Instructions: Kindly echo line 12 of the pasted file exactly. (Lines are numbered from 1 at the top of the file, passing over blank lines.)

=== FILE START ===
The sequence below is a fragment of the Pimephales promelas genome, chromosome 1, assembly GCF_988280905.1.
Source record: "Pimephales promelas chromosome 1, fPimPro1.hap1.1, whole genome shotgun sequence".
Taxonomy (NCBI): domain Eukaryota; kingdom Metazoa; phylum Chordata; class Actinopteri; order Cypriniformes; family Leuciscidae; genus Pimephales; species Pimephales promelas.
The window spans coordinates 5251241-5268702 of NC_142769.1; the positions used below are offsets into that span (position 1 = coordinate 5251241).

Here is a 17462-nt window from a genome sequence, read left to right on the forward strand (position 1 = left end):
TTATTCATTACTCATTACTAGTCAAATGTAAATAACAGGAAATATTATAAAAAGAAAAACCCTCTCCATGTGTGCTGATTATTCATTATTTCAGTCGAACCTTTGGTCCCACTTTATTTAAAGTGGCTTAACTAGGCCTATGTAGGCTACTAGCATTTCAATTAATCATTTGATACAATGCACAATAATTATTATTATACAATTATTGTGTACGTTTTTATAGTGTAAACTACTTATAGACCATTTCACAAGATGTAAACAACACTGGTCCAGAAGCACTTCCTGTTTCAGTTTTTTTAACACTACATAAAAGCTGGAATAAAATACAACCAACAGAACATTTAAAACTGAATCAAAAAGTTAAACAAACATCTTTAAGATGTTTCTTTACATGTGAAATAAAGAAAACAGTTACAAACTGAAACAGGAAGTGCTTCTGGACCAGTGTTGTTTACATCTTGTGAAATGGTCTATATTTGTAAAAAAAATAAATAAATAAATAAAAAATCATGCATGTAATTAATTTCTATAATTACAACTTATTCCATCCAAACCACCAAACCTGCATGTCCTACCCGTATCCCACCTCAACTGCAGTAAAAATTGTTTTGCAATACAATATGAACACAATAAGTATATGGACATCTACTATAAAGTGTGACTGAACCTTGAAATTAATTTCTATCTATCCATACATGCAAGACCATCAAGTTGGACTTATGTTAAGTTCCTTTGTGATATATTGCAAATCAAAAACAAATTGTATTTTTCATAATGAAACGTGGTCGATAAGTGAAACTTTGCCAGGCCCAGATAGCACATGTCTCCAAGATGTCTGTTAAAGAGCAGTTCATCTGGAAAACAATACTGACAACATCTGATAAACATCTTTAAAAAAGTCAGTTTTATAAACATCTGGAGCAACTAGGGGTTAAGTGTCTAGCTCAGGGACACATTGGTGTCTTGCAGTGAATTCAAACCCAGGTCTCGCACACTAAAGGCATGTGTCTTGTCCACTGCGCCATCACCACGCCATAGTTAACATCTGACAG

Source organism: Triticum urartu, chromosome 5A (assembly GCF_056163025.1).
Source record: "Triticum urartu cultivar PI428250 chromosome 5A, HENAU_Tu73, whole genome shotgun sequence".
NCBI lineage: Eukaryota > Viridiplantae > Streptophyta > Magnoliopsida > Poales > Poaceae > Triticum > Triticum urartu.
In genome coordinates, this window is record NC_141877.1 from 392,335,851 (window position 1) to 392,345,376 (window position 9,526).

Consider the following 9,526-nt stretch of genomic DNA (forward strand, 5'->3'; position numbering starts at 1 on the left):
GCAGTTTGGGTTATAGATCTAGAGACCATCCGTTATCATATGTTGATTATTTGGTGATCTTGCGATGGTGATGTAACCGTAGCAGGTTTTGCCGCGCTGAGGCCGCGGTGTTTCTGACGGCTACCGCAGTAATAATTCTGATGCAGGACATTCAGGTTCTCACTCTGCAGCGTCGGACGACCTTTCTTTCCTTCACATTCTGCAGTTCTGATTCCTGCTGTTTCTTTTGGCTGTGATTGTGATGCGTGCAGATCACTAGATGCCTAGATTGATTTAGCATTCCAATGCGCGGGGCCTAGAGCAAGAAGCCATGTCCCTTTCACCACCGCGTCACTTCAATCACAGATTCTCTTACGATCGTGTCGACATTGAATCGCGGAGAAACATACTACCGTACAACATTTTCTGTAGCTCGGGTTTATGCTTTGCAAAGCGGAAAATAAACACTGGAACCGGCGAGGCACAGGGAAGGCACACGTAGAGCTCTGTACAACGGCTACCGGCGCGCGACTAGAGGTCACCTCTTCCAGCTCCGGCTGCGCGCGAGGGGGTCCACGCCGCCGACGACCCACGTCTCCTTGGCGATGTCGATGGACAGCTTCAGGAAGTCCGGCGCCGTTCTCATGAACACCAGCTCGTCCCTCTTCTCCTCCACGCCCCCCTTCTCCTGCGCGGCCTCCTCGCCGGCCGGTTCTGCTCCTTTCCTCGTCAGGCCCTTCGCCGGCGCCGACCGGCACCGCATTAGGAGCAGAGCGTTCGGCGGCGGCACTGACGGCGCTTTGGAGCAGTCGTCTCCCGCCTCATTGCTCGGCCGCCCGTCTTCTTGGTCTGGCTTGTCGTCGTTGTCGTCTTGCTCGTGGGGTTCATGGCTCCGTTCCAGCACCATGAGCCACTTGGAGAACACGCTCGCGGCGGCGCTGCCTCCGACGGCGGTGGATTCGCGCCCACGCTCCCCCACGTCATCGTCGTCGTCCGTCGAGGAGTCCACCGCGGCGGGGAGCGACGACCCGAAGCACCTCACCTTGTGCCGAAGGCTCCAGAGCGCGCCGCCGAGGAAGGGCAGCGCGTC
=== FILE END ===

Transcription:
GCAGTTTGGGTTATAGATCTAGAGACCATCCGTTATCATATGTTGATTATTTGGTGATCTTGCGATGGTGATGTAACCGTAGCAGGTTTTGCCGCGCTGAGGCCGCGGTGTTTCTGACGGCTACCGCAGTAATAATTCTGATGCAGGACATTCAGGTTCTCACTCTGCAGCGTCGGACGACCTTTCTTTCCTTCACATTCTGCAGTTCTGATTCCTGCTGTTTCTTTTGGCTGTGATTGTGATGCGTGCAGATCACTAGATGCCTAGATTGATTTAGCATTCCAATGCGCGGGGCCTAGAGCAAGAAGCCATGTCCCTTTCACCACCGCGTCACTTCAATCACAGATTCTCTTACGATCGTGTCGACATTGAATCGCGGAGAAACATACTACCGTACAACATTTTCTGTAGCTCGGGTTTATGCTTTGCAAAGCGGAAAATAAACACTGGAACCGGCGAGGCACAGGGAAGGCACACGTAGAGCTCTGTACAACGGCTACCGGCGCGCGACTAGAGGTCACCTCTTCCAGCTCCGGCTGCGCGCGAGGGGGTCCACGCCGCCGACGACCCACGTCTCCTTGGCGATGTCGATGGACAGCTTCAGGAAGTCCGGCGCCGTTCTCATGAACACCAGCTCGTCCCTCTTCTCCTCCACGCCCCCCTTCTCCTGCGCGGCCTCCTCGCCGGCCGGTTCTGCTCCTTTCCTCGTCAGGCCCTTCGCCGGCGCCGACCGGCACCGCATTAGGAGCAGAGCGTTCGGCGGCGGCACTGACGGCGCTTTGGAGCAGTCGTCTCCCGCCTCATTGCTCGGCCGCCCGTCTTCTTGGTCTGGCTTGTCGTCGTTGTCGTCTTGCTCGTGGGGTTCATGGCTCCGTTCCAGCACCATGAGCCACTTGGAGAACACGCTCGCGGCGGCGCTGCCTCCGACGGCGGTGGATTCGCGCCCACGCTCCCCCACGTCATCGTCGTCGTCCGTCGAGGAGTCCACCGCGGCGGGGAGCGACGACCCGAAGCACCTCACCTTGTGCCGAAGGCTCCAGAGCGCGCCGCCGAGGAAGGGCAGCGCGTC